Cup reflections

What Germany did have beside efficiency and resilience was coherence. The bulk of the team had been together since winning in style — England were beaten 4-1 in the final — the European under-21 Cup. By Brian Glanville.

Now that the smoke has cleared and tumult died, what lessons have we learned from the World Cup? Have Brazil been toppled forever from their lofty perch in the international game after that 7-1 debacle and if so, why? Was Lionel Messi deservedly the winner of the ‘Golden Ball’, an honour, which in his deep disappointment he shrugged aside? He was dazzling before he became tired. Should the 22-year-old revelation of Colombia, James Rodriguez, have had it instead, as so many believed? And what of Neymar, so cruelly and viciously put out of the tournament by the brutal knee in the back by the Colombian, Juan Zuniga? Does he remain one of the best players in the game?

How good were Germany, deservedly the winner of the competition, yet what hard work they made of that final against an Argentina team which, Messi and perhaps Mascherano in the midfield apart, had reached the final almost by default?

What Germany did have beside efficiency and resilience was coherence. The bulk of the team had been together since winning in style – England were beaten 4-1 in the final – the European under-21 Cup. But it should be noted that the squad lacked an outstanding attacker in the injured left winger, Marco Reus.

Arguably, though Philipp Lahm was an impressive captain, as serviceable in right back, his original role, as in midfield, before Joachim Loew pulled him back there. Tactically, though highly effective, this wasn’t a tactically innovative team, such as the 1974 winning side, nor had it a dominant captain such as Franz Beckenbauer. But it had a manger in Loew, who dared to use for most of the games a 36-year-old centre forward in Miroslav Klose, the World Cup’s leading scorer, albeit thanks largely to a cornucopia of goals, which I remember seeing, in Tokyo in 2002 against a feeble Saudi Arabia.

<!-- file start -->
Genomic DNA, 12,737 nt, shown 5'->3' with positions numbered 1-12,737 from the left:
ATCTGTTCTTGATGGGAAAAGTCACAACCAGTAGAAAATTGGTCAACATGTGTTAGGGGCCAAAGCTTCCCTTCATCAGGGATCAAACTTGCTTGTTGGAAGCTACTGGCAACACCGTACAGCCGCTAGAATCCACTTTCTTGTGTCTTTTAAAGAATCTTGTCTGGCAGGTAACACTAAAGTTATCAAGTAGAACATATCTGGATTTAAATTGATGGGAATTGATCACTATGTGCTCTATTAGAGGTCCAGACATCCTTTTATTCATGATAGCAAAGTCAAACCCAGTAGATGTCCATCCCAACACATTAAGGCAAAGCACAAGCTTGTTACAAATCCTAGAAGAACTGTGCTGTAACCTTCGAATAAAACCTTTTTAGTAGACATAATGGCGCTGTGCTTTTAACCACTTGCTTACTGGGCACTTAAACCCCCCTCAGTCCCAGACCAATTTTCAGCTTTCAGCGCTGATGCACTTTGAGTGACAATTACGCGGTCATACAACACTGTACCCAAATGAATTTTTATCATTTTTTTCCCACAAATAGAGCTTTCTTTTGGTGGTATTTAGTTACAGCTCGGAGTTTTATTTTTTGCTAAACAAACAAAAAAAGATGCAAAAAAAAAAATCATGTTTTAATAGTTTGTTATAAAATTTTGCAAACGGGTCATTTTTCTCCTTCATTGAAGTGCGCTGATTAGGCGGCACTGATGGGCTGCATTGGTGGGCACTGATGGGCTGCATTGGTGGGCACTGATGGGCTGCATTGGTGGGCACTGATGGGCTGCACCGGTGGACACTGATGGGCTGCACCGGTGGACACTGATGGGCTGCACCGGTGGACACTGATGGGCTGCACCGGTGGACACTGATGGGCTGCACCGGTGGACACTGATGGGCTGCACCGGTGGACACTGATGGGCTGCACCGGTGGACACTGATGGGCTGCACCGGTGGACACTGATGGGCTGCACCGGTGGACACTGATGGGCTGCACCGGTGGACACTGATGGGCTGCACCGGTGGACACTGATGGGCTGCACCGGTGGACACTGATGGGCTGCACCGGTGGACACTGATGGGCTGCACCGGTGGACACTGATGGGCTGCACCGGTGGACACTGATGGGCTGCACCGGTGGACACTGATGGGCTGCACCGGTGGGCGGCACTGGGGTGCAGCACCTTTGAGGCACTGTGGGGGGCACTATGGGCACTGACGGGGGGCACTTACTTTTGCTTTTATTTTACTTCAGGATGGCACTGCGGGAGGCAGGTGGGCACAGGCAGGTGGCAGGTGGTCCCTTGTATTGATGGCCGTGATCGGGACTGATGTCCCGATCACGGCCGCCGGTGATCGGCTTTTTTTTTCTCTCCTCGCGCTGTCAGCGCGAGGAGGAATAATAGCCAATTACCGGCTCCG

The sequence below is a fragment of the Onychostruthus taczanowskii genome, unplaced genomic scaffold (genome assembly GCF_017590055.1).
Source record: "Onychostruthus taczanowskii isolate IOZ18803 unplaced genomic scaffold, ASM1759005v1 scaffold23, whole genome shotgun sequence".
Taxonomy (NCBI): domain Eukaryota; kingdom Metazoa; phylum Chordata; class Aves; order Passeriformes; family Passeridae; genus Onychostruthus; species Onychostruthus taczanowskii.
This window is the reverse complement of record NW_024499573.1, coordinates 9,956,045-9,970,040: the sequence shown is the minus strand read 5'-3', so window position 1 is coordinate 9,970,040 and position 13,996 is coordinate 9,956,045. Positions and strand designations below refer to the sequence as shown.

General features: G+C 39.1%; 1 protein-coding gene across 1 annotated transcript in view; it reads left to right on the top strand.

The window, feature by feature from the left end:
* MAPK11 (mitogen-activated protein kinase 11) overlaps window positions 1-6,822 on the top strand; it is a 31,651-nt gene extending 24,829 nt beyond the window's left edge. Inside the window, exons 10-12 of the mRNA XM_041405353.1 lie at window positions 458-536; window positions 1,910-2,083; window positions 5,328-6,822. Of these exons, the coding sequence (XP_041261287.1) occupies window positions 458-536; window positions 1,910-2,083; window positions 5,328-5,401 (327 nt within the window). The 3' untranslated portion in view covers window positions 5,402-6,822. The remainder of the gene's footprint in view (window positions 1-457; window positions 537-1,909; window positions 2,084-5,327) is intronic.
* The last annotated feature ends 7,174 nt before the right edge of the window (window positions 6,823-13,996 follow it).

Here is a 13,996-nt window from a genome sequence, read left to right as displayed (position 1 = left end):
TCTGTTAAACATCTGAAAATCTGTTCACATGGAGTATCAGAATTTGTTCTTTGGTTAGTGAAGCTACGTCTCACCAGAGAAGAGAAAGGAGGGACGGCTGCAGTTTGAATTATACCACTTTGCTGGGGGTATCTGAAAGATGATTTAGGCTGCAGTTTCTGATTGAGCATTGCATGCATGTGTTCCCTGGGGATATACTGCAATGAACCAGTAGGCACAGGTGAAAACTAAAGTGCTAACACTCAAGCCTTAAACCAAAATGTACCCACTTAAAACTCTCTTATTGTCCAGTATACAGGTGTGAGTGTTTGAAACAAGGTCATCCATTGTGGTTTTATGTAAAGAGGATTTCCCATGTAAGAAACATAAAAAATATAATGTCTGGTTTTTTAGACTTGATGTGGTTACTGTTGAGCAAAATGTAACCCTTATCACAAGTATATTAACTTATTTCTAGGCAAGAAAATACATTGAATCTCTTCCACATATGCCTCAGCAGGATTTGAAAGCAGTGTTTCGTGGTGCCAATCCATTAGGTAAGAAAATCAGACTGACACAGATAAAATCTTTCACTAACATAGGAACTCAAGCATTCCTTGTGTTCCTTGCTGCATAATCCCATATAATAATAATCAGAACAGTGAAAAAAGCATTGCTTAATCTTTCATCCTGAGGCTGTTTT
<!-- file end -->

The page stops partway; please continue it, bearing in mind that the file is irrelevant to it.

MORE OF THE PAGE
Thomas Muller was outstanding for his versatility in attack, just as he had been in South Africa. Had he there not been suspended for the semifinal against Spain, Germany might well have won the title. Muller is a lethal goal scorer, but also a precocious strategist, a clear thinker about the game, Brazil could do nothing with him. But, while in some quarters Loew was praised for his late substitutions in the final, Andre Schurlle coming with Mario Gotze for that glorious winning goal, you wonder why neither started the game and Loew relied on a player in Kramer, who was yet to make a competitive appearance. In goal, Manuel Neur confirmed his hegemony, always eager to sweep as well as save, but perhaps he was a little lucky to escape so lightly after a heavy foul in the final.

Afflicted by the injury to their best known attacker, Radamel Falcao, Colombia had more than adequate compensation in the electric form of Rodriguez, surely the outstanding revelation of the tournament; a testimony to the virtues of not only supreme talent but sheer dedication in penurious circumstances. For his father, himself a professional player, walked out on the family when James was a child. But almost from infancy he was juggling with a ball while acting as “the father in his home.” A prodigy, he honed his skills at the Tolimense football school, was poached by Envigado club of Medellin, moved at 16 to Banfield of Buenos Aires, where he found life “hard”, then to Porto in Portugal. There he scored freely, moving countries yet again, three seasons later, when Monaco paid GBP40 million for him and he found himself playing side by side with the unlucky Falcao. He is the complete attacker, both maker and scorer of goals, half a dozen in the World Cup. Most memorable of all was that against Uruguay, when controlling the ball on his chest, he whirled around to whip home a ferocious volley.